WE recognise that the legacy of genetic inheritance is a double-edged sword. We should be grateful for those gifts of personality and disposition our ancestors bestowed upon us which we find beneficial and not rail against those traits we find less appealing, for it is surely in our own hands to change them.
WE should take pride in our ancestors and their achievements wherever possible, whether high-born or low, rich or poor, prince or pauper, and not seek arbitrarily to revile or condemn them for acts of which we know nothing of the causes.
WE must learn from them, from their mistakes as well as their successes; from their tragedies as well as their triumphs; from their sins as well as their virtues; from their hopes as well as their fears.
POSTERITY and history are irrevocably interwined in the present. No coherent vision of the future can exist without an affinity for the past and cognizance of the lives of our forebears.
REMEMBER that we, too, are the ancestors of those yet unborn and we should seek to leave for them a heritage of which they can be as proud as we are of that which our forebears bequeathed to us.
WE bless and thank our ancestors for the legacy of the good things they gave us, forgive them their errors and pray that we will endeavour to use wisely the knowledge which they handed down to us.
Robert J. Hastings
"Tucked away in our subconscious is an idyllic vision. We see ourselves on a long trip that spans the continent. We are traveling by train. Out the windows, we drink in the passing scene of cars or nearby highways, Of children waving at a crossing, of cattle grazing on a distant hillside, of smoke pouring from a power plant, of row upon row of corn and wheat, of flatlands and valleys, of mountains and rolling meadows, of city skyliners and village halls.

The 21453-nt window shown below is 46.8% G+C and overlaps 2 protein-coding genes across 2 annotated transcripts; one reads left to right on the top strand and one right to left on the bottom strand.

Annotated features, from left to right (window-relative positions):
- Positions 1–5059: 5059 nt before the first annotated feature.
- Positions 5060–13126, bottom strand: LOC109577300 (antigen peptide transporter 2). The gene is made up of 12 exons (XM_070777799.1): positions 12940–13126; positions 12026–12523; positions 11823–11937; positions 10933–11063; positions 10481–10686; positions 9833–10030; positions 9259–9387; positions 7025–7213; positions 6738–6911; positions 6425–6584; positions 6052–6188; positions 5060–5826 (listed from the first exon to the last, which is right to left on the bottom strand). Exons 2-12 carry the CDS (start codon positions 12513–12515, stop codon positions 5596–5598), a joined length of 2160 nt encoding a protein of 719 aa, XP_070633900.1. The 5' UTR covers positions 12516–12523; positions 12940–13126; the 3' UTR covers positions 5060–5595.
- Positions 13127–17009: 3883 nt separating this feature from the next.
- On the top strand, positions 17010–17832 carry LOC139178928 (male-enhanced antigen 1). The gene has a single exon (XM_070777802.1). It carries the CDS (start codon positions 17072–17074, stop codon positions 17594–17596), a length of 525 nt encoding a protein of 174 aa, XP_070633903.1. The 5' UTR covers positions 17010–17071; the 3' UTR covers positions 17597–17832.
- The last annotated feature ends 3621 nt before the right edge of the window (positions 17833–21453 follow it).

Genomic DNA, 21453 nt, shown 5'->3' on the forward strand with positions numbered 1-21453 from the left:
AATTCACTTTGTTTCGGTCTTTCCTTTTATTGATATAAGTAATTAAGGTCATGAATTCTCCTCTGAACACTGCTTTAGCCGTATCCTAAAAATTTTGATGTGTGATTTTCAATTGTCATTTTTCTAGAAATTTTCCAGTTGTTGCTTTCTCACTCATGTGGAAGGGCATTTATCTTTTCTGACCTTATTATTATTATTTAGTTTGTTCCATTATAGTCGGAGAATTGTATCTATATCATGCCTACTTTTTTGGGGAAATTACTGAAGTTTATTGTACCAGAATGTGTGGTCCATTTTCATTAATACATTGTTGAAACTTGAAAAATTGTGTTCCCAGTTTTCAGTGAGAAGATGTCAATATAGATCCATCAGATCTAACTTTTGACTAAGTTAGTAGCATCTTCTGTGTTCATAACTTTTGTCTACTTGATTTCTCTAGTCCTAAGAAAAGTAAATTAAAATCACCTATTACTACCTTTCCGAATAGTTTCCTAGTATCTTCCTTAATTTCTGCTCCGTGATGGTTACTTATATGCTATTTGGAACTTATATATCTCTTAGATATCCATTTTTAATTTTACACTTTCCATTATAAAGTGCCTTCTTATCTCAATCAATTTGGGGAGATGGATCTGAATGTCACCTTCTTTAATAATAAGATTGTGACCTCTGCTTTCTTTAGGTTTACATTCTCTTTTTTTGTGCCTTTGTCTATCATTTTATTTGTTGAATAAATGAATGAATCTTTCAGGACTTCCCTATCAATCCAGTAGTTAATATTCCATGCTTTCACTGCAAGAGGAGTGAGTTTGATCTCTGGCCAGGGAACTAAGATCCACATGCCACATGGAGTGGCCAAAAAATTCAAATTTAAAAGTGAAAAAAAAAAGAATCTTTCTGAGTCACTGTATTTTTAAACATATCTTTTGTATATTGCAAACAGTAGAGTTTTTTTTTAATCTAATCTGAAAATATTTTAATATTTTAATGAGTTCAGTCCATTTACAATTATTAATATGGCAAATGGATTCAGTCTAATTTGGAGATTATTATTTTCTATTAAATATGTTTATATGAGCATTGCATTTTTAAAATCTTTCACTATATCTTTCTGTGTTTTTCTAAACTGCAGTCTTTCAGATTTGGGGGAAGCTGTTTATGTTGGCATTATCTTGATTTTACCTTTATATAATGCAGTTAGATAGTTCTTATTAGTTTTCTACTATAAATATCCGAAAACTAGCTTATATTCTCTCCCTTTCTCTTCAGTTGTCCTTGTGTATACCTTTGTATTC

"But uppermost in our minds is the final destination. On a certain day at a certain hour, we will pull into the station. Bands will be playing and flags waving. Once we get there, so many wonderful dreams will come true and the pieces of our lives will fit together like a completed jigsaw puzzle. How restlessly we pace the aisles, damning the minutes for loitering - waiting, waiting, waiting for the station.
"'When we reach the station, that will be it' we cry. 'When I'm 18.' 'When I buy a new 450SL Mercedes Benz!' 'When I put the last kid through college.' 'When I have paid off the mortgage!' 'When I get a promotion.' 'When I reach the age of retirement, I shall live happily ever after'...
"....Sooner or later, we must realize there is no station, no one place to arrive at once and for all. The true joy of life is the trip. The station is only a dream. It constantly outdistances us.
"'Relish the moment' is a good motto, especially when coupled with Psalm 118:24: 'This is the day that the Lord hath made, we will rejoice and be glad in it.' It isn't the burdens of today that drive men mad. It is the regrets over yesterday and the fear of tomorrow. Regret and fear are twin thieves who rob us of today.
"So stop pacing the aisles and counting the miles. Instead, climb more mountains, eat more ice cream, go barefoot more often, swim more rivers, watch more sunsets, laugh more, cry less. Life must be lived as we go along. The station will come soon enough."